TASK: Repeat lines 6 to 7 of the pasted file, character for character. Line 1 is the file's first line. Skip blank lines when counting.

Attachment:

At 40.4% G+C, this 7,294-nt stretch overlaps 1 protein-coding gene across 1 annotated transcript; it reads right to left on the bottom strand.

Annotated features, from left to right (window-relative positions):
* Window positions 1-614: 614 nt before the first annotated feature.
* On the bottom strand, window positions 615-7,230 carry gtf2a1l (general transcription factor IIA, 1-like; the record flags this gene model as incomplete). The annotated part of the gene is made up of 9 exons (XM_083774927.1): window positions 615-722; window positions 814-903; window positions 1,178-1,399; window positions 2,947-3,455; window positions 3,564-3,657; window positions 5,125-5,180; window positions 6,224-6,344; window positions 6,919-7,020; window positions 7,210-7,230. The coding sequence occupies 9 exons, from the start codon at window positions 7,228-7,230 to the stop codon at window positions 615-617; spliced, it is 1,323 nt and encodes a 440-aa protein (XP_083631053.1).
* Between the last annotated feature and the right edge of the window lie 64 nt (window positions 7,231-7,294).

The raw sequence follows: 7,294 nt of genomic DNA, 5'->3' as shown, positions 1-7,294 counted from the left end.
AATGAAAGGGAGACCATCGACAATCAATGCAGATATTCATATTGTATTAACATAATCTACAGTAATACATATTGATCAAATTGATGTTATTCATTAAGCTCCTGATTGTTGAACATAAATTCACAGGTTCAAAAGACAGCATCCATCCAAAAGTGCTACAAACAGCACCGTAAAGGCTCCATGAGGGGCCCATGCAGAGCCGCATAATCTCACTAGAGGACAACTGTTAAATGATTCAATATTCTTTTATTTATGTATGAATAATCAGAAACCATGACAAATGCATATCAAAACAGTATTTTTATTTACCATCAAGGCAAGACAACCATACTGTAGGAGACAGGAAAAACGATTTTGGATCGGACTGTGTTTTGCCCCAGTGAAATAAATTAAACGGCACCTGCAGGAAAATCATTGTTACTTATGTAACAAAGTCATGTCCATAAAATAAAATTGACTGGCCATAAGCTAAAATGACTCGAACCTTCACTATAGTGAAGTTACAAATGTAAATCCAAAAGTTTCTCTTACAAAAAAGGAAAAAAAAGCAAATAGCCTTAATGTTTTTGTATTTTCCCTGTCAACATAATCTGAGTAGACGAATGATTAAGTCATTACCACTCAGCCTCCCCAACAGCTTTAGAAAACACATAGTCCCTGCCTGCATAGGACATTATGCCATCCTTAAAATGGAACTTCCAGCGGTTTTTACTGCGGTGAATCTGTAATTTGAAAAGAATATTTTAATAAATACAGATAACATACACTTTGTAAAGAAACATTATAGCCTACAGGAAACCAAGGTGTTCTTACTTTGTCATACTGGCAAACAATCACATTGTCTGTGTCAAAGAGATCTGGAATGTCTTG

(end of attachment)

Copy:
The raw sequence follows: 7,294 nt of genomic DNA, 5'->3' as shown, positions 1-7,294 counted from the left end.
AATGAAAGGGAGACCATCGACAATCAATGCAGATATTCATATTGTATTAACATAATCTACAGTAATACATATTGATCAAATTGATGTTATTCATTAAGCTCCTGATTGTTGAACATAAATTCACAGGTTCAAAAGACAGCATCCATCCAAAAGTGCTACAAACAGCACCGTAAAGGCTCCATGAGGGGCCCATGCAGAGCCGCATAATCTCACTAGAGGACAACTGTTAAATGATTCAATATTCTTTTATTTATGTATGAATAATCAGAAACCATGACAAATGCATATCAAAACAGTATTTTTATTTACCATCAAGGCAAGACAACCATACTGTAGGAGACAGGAAAAACGATTTTGGATCGGACTGTGTTTTGCCCCAGTGAAATAAATTAAACGGCACCTGCAGGAAAATCATTGTTACTTATGTAACAAAGTCATGTCCATAAAATAAAATTGACTGGCCATAAGCTAAAATGACTCGAACCTTCACTATAGTGAAGTTACAAATGTAAATCCAAAAGTTTCTCTTACAAAAAAGGAAAAAAAAGCAAATAGCCTTAATGTTTTTGTATTTTCCCTGTCAACATAATCTGAGTAGACGAATGATTAAGTCATTACCACTCAGCCTCCCCAACAGCTTTAGAAAACACATAGTCCCTGCCTGCATAGGACATTATGCCATCCTTAAAATGGAACTTCCAGCGGTTTTTACTGCGGTGAATCTGTAATTTGAAAAGAATATTTTAATAAATACAGATAACATACACTTTGTAAAGAAACATTATAGCCTACAGGAAACCAAGGTGTTCTTACTTTGTCATACTGGCAAACAATCACATTGTCTGTGTCAAAGAGATCTGGAATGTCTTG